Why are copperband butterflies SO DIFFICULT?

BRS

Miami Reef

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I never knew this. I thought copperbands were one of the easiest fish until I read about them. It seems like most people cannot get them to eat.

Why? This is so strange to me. What do copperband butterflyfish eat in the wild?

Is it so difficult to feed them their natural diet?

Edit: I am under the impression that these fish aren’t eating because they aren’t enticed by the frozen foods/pellets.

Unless there is an actual medical reason like cyanide poisoning.

In an ideal world: what do copperband butterflies eat in the wild?
 
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vetteguy53081

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Not sure what year the book was written but the success rate has gotten better.
At the LFS, do ask to see it eat and it should at least show interest in food and not be thin
 

Gtinnel

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Never seen a CBB turn down raw oyster of the shell from the seafood deli counter. Good way to get their appetite kickstarted
I have. The CBB that I had turned down everything including oyster and clam from the seafood counter from the grocery store. He did eventually get hungry enough that he started eating a hammer and a duncan coral. I was able to finally get him to eat live white worms but it was too late.

I did find out that my melanurus wrasse goes absolutely nuts for the fresh shellfish.
 
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DrZoidburg

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Oceans are non stop food supply for them vs a tank where they could clean it out. Especially in newer tanks with competition. Worms, clams, small inverts, anemones, and corals. Some say they have trouble in really high flow, and get harassed by others because of their attitude. I tried one years ago. Only thing I could get it to eat was freshwater mussels, and mosquito larvae. Maybe it was collected from an estuary I don't know. It ended up killing some blastomussa colonies, and started on other lps so I traded it for lfs credit.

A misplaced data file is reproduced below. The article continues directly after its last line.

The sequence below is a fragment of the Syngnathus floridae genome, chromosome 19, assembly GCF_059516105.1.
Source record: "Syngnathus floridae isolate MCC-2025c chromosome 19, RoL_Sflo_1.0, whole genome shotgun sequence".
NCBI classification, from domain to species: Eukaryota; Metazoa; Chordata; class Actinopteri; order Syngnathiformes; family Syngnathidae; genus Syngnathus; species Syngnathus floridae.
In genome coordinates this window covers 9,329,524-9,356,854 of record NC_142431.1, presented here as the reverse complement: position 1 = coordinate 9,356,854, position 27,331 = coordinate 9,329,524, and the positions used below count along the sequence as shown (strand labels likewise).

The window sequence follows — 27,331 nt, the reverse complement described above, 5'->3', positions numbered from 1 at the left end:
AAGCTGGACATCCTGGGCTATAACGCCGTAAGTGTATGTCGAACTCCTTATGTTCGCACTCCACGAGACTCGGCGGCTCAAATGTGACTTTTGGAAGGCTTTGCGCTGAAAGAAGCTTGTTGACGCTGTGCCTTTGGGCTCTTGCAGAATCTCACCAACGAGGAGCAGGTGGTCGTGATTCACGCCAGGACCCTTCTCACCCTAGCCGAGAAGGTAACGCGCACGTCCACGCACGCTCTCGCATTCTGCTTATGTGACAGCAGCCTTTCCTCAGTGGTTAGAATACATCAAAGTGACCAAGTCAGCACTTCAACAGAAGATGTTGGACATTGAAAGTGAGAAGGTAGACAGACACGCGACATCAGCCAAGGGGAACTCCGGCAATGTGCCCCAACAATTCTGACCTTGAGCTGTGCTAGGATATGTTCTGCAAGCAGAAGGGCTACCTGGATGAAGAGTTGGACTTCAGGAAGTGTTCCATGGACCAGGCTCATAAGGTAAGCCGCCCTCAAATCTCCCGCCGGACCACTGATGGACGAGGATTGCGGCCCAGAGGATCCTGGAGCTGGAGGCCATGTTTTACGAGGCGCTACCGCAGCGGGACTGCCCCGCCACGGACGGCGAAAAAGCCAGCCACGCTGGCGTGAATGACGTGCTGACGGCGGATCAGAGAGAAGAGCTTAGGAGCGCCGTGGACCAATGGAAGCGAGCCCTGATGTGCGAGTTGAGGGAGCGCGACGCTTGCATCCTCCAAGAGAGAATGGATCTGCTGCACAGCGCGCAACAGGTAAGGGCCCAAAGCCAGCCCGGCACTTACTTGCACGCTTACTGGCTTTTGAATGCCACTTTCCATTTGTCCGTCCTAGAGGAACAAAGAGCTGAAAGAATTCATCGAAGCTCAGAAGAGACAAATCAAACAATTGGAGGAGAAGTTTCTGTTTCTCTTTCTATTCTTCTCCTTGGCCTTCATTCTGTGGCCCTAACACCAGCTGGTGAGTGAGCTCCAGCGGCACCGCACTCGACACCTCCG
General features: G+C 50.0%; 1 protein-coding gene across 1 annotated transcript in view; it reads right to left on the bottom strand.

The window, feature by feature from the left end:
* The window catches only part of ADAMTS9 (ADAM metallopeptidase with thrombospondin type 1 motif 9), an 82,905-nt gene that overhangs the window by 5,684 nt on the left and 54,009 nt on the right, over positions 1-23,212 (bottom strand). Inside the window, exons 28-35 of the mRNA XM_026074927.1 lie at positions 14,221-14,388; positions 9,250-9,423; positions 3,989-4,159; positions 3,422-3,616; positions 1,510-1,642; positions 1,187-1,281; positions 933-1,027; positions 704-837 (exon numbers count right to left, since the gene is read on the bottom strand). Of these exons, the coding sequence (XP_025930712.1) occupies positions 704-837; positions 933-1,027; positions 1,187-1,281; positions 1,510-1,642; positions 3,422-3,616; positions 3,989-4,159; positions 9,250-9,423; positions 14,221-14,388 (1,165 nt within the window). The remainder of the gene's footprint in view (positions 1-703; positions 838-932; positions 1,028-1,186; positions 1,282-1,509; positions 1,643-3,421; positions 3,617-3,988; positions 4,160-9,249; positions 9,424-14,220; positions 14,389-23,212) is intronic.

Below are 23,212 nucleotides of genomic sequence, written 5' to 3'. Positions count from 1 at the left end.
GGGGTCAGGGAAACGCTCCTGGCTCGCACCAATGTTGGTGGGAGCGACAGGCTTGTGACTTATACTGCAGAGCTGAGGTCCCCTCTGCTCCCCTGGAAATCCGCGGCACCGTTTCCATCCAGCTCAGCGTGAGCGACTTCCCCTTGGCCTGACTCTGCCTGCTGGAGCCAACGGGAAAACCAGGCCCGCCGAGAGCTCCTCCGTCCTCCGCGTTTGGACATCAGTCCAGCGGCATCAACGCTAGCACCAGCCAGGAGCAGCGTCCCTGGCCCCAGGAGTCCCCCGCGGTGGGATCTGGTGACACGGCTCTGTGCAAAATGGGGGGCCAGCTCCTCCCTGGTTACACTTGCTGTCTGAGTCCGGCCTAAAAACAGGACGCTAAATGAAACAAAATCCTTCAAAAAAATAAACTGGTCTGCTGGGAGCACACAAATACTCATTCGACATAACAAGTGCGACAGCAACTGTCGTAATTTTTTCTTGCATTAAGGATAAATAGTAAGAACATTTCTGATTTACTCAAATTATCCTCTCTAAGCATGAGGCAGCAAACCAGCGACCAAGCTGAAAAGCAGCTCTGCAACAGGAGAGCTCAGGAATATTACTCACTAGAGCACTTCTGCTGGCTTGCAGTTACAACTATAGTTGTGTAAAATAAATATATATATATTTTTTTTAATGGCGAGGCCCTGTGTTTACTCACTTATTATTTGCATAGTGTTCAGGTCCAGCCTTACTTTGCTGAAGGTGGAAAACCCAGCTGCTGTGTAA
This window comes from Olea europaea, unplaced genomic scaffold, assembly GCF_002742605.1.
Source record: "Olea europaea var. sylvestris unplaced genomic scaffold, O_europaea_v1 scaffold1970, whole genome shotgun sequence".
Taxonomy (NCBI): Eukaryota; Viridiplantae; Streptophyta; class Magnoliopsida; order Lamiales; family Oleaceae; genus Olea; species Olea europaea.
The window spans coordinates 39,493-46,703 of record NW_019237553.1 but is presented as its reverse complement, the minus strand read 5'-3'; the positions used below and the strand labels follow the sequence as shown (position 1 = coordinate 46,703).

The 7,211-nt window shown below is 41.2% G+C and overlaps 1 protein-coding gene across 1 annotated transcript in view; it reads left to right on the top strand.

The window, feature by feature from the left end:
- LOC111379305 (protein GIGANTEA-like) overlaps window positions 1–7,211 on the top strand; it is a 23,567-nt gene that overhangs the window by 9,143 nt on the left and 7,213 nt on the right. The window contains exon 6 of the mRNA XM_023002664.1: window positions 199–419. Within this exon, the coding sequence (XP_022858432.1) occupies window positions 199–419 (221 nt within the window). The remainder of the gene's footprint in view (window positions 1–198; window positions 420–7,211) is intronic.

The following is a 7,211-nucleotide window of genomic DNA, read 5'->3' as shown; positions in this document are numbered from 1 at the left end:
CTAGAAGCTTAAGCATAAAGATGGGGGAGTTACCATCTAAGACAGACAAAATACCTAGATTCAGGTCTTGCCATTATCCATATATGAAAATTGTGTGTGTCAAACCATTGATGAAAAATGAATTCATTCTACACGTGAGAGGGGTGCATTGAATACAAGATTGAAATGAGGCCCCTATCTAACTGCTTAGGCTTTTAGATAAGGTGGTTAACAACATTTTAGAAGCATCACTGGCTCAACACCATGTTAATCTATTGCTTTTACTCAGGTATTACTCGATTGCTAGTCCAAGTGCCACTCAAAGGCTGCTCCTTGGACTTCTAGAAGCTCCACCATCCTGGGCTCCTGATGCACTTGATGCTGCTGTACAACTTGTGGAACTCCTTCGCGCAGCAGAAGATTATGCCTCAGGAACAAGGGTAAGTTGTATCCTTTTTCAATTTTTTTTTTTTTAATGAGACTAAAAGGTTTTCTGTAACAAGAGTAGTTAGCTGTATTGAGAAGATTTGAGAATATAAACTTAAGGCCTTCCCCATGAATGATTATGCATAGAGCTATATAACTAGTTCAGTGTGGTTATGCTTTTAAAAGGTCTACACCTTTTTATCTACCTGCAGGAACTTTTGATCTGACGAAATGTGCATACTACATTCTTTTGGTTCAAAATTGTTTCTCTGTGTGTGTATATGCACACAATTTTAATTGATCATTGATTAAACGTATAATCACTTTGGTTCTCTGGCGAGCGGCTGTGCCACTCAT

Whirly

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CBB is one of my favorite fish. so from my understanding the primary issue that we have as Aquarist with these fish is the gathering methodology, storing at the collection facility, time in transport, and overall just large life altering stressful events also whilst going with very little to no feeding.
Many of these fish can get damage to their mouths while in transit etc, and that can be considered a death sentence for them.
They tend to do better when you offer them a wide variety of food. If they will eat at all.
Some times by the time you purchase them. They have been starved so greatly that they just refuse to accept any food and simply whither away.
I hear they like the blood worms.
As well as oyster on a half shell.
If in a tank with aggressive or established fish, try to make a feeding apparatus that allows them to insert their long pointy mouth inside while helping keep other feeders out of. That way they can eat when they please when new to the tank